Intuit's rebate offer may help to mollify TurboTax users, but it's unduly complicated and leaves many questions unanswered.

To begin with, forcing users to apply for the rebate only after they've paid for the upgrade and e-filed their taxes is a pain in the neck. The expiration date locks out customers who use TurboTax to figure what they must pay the government by the payment deadline of April 15, but then take advantage of the automatic extension that allows anyone six months more to file their returns. Intuit says if they don't file by April 15, they won't get a rebate.

It's also unclear what Intuit will do for former Deluxe users going forward. Goodarzi says the company is pondering whether to grandfather them in the future, but hasn't made a decision. If not, then the price hike it's rebating this year, and the resulting anger, will only return next year.

And why require customers to go through the rebate process in the first place? Intuit is perfectly capable of simply restoring the old functionality to Deluxe by delivering upgrades online--as all TurboTax users know, the program automatically checks for and downloads forms and functions that have changed since the last time it was opened. It's as if the Coca-Cola Co. responded to its "New Coke" fiasco of 1985 by offering customers the old Coke, but only if they proved they'd quaffed and hated the new version and mailed in a form to get the replacement.

Intuit spokeswoman Julie Miller explained that simply restoring the deleted forms to TurboTax Deluxe would make it too complicated. "Offering a whole bunch of extra complexity in there when someone doesn't need it isn't helpful," she says. To a TurboTax user, that will make no sense. The program works by asking users a series of questions and filling out forms as needed; if you answer "no" when asked if you bought or sold stocks this year, then you'll never see Schedule D. Where's the complexity?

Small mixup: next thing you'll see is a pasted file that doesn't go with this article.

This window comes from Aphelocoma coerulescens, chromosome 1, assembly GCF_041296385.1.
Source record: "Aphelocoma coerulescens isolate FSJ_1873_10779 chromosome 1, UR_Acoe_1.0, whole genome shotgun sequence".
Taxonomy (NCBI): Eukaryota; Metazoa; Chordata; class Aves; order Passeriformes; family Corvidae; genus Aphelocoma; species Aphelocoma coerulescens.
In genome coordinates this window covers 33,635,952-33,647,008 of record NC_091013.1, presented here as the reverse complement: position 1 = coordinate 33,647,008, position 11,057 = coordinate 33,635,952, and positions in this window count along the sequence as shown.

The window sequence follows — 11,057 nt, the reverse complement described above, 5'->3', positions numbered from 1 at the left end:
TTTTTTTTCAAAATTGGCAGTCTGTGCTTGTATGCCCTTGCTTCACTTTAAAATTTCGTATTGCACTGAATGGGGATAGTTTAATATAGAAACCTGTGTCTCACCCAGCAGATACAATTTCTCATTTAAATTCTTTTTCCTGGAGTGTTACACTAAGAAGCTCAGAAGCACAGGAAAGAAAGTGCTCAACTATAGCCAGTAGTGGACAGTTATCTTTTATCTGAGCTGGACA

What irks many customers and commentators is the gobbledygook of Intuit's rationalization. In our interview, Goodarzi didn't do much to add clarity. He implied that some TurboTax customers were becoming frustrated upon discovering that they had the wrong version for their needs. Intuit's changes make that less likely. "We tried to be very clear about what product is right for which customer," he told me, "and ensure that we deliver an awesome experience and at the same time deliver innovation."

If there's an explanation there for why Intuit reduced the usefulness of a program users were perfectly happy with, upselling them to a more expensive package, I can't find it. Deluxe users understood well that it was the right thing for them, until Intuit changed it.


It's hard to escape the feeling that Intuit is overconfident in the superiority of TurboTax, so it could feel it can hit users with a higher price without serious consequences. "Although we put ourselves in this situation where H&R Block and others are exploiting it," Goodarzi says, "this is our zone, and customers choose us because of the ease and simplicity of what we do." Not this year.